Finally I would highly commend a recording he omitted entirely, one by Karel Sejna and the Czech Philharmonic (1950). There are some clumsy segues owing to poor recording technique on 78s and the micing was far from ideal -- I've heard the Czech engineers of the day do far better. (Alas I've never been able to acquire the originals, which usually are far superior to dubs.) Anyway, Mengy wins the first movement hands down, but the second and third I believe are better played in the Sejna, although who wants to argue? The fourth is again a bit sloppy until after the splice, then it takes off, although the soprano is perhaps a bit too mature-sounding.

Clark Johnsen



Hi!
I just want to say that Chip Stern's piece "From the Cornfield" is the most insightful, penetrating, and brutally honest commentary on the industry that I have read in years. It is sad, but true. Yet I do not despair. When Stereophile's time is over - and eventually it will be over - there will be others such Positive Feedback which will feed the needs of serious audiophiles, as did Stereophile 40 years ago. I never expected high end audio ever to become widespread. It always was the province of a small number of music lovers - some of them off the deep end, thank God! I think it is a fantasy to hope that the public at large has any interest in accurate sound reproduction of real music. Anyway, thanks for publishing this piece.

Gardiner McCauley


Hello Dave
Firstly to say greetings from the UK, and that I enjoyed reading your VSAC contributions. I would love to have been at the recent VSAC as a couple of people I know were able to attend.

I wonder if you could clarify something for me in your reviews?

You quote the Edgar Titan as having the "best sounding horn" at the show. And you also go on to say that the Bottlehead room had the "best sound" at the show. So overall you seem to be saying that the best sound came from speakers whose parts cost are one tenth the cost of finished Titans?! Was that really the case, or were the systems so different that the Bottlehead Climax was able to produce the best sound due to the system used?

I'd appreciate a clarification on this if you had time.

With kind regards,

Dear Jonathan,

Thanks for your question. I'd be happy to answer it. First, in order to understand the variety of awards that I give when I'm writing a really serious show report, please see my review of the 2003 CES in Positive Feedback Online, Issue 5 (http://www.positive-feedback.com/Issue5/ces2003dg.htm). That should help to put things into perspective. In the case of VSAC, for which I did a much less formal report, I'm simply saying that the best combination of room and system was Bottlehead (a really large room, with a great deal of care put into setup, and with Paul Stubblebine's master tapes playing at times, to boot). But among the systems using horn loudspeakers, the best I heard was in the Edgarhorn room. Yes, this is really a room-and-system problem as well, so this is a subjective judgement (what's not at a show?). But I felt that the Edgarhorns really stood out among the horn loudspeakers at the show. And after a decade of covering high-end audio shows and trying to separate the wheat from the chaff, you get a lot of experience in making such judgements. I hope that clarifies the article.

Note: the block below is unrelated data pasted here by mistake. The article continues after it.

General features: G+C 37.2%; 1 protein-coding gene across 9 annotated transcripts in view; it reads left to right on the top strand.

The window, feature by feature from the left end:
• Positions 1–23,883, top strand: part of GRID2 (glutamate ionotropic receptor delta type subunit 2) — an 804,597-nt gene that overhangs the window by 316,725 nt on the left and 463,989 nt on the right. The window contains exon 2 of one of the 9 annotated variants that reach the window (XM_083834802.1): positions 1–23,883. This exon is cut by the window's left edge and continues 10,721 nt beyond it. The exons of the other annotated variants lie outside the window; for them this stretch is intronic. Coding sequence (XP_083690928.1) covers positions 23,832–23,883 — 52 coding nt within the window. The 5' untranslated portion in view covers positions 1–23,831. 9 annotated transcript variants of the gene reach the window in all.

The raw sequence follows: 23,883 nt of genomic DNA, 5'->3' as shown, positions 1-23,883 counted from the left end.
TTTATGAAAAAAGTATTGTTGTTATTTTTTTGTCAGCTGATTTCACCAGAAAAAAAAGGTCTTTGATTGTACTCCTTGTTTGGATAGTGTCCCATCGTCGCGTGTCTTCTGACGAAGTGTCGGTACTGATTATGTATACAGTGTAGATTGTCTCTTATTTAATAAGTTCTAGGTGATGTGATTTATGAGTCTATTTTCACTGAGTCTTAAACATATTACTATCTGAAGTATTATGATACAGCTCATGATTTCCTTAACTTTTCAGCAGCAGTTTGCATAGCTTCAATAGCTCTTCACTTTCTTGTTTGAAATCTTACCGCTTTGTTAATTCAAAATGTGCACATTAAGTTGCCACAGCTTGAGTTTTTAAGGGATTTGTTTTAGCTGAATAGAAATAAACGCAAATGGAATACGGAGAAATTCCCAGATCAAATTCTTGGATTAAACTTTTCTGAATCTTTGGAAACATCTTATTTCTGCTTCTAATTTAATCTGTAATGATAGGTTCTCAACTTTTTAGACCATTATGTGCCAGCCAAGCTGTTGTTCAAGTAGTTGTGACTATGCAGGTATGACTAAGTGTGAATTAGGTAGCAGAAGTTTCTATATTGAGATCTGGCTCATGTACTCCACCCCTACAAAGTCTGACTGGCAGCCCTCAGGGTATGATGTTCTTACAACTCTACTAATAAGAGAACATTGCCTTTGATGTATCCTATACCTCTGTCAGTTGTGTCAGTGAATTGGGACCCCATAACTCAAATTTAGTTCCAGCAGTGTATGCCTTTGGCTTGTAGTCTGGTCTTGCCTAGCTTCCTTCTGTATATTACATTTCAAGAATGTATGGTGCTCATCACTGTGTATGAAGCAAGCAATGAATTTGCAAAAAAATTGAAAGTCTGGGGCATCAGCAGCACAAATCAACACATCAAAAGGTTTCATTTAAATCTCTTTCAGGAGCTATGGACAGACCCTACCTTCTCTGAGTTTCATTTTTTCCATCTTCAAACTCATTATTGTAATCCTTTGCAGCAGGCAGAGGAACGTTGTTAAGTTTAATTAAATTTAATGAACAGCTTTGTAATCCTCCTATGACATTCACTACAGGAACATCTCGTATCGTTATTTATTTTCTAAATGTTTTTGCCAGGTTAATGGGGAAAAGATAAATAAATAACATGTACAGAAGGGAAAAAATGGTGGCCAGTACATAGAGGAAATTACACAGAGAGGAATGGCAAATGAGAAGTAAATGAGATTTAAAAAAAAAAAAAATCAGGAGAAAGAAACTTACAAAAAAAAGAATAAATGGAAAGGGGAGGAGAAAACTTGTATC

Best wishes,
Dave Glackin


Dear Sirs
I have the opportunity to acquire a pair of TDL References(1993 versions). I have read that you owned a pair. My questions are several:

1. Are they too outdated to be used in a hybrid audiophile-home theater setup? ( I currently have Vandersteen 2CE Signature fronts and a 7.1 configuration)

2. Are there any reviews available ?

3. Are parts still available ?

4. I heard that the speakers are still being made in England. Is that true ?

5. As a past owner what would be your recommendation?

Thank you,

Redell Napper

Hello Redell...
Yes, I owned a late '80s version of the TDL Reference Standards for a number of years, and sold them about three years ago.

To answer your questions:

1. If they're in good working order, they are certainly capable of being used as L/R fronts. You'll have to consider the level of integration with the center channel, and the fact that the TDL's have only low-moderate efficiency. If you have sufficient room to place them, and adequate amplification to drive them, their exceptional bass and extended top end should serve you in good stead.

2. The only review that I remember seeing was a Stereophile review from the very late '80s. We didn't review them formally.

3. I don't know whether parts are available or not; you'd have to check with TDL about this.

4. The last that I heard (2-3 years ago) was that TDL had been acquired upon the death of the original designer. I haven't heard anything since then.

5. I am unclear as to what sort of recommendation you are looking for. Regarding home theatre, I've listed that above. Anything else, and you would have to clarify what you were asking about.

Regards,

david
Editor-in-Chief, Positive Feedback Online
drobinson@positive-feedback.com